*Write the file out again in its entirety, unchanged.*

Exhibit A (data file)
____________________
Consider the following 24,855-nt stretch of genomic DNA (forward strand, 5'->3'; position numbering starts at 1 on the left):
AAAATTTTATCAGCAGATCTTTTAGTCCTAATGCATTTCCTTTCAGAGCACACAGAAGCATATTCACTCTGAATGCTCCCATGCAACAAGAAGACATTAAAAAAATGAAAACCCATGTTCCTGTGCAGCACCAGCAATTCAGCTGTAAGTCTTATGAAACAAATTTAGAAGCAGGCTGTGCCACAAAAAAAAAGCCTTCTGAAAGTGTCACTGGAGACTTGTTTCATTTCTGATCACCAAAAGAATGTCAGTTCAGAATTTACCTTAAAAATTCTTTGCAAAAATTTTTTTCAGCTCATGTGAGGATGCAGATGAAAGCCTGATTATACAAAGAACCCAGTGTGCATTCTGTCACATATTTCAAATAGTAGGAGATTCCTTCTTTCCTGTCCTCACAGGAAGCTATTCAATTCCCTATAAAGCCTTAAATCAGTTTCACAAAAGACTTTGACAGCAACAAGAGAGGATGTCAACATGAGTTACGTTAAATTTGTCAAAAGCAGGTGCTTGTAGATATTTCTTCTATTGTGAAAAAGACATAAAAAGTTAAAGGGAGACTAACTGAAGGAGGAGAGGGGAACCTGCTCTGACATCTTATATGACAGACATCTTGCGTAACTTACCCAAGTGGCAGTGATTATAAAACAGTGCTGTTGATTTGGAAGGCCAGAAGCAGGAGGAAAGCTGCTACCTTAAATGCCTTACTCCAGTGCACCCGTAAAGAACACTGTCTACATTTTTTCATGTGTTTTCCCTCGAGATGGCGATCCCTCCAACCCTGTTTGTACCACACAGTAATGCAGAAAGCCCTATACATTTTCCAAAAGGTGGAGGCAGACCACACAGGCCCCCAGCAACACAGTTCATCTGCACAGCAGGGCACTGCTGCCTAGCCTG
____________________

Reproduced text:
Consider the following 24,855-nt stretch of genomic DNA (forward strand, 5'->3'; position numbering starts at 1 on the left):
AAAATTTTATCAGCAGATCTTTTAGTCCTAATGCATTTCCTTTCAGAGCACACAGAAGCATATTCACTCTGAATGCTCCCATGCAACAAGAAGACATTAAAAAAATGAAAACCCATGTTCCTGTGCAGCACCAGCAATTCAGCTGTAAGTCTTATGAAACAAATTTAGAAGCAGGCTGTGCCACAAAAAAAAAGCCTTCTGAAAGTGTCACTGGAGACTTGTTTCATTTCTGATCACCAAAAGAATGTCAGTTCAGAATTTACCTTAAAAATTCTTTGCAAAAATTTTTTTCAGCTCATGTGAGGATGCAGATGAAAGCCTGATTATACAAAGAACCCAGTGTGCATTCTGTCACATATTTCAAATAGTAGGAGATTCCTTCTTTCCTGTCCTCACAGGAAGCTATTCAATTCCCTATAAAGCCTTAAATCAGTTTCACAAAAGACTTTGACAGCAACAAGAGAGGATGTCAACATGAGTTACGTTAAATTTGTCAAAAGCAGGTGCTTGTAGATATTTCTTCTATTGTGAAAAAGACATAAAAAGTTAAAGGGAGACTAACTGAAGGAGGAGAGGGGAACCTGCTCTGACATCTTATATGACAGACATCTTGCGTAACTTACCCAAGTGGCAGTGATTATAAAACAGTGCTGTTGATTTGGAAGGCCAGAAGCAGGAGGAAAGCTGCTACCTTAAATGCCTTACTCCAGTGCACCCGTAAAGAACACTGTCTACATTTTTTCATGTGTTTTCCCTCGAGATGGCGATCCCTCCAACCCTGTTTGTACCACACAGTAATGCAGAAAGCCCTATACATTTTCCAAAAGGTGGAGGCAGACCACACAGGCCCCCAGCAACACAGTTCATCTGCACAGCAGGGCACTGCTGCCTAGCCTG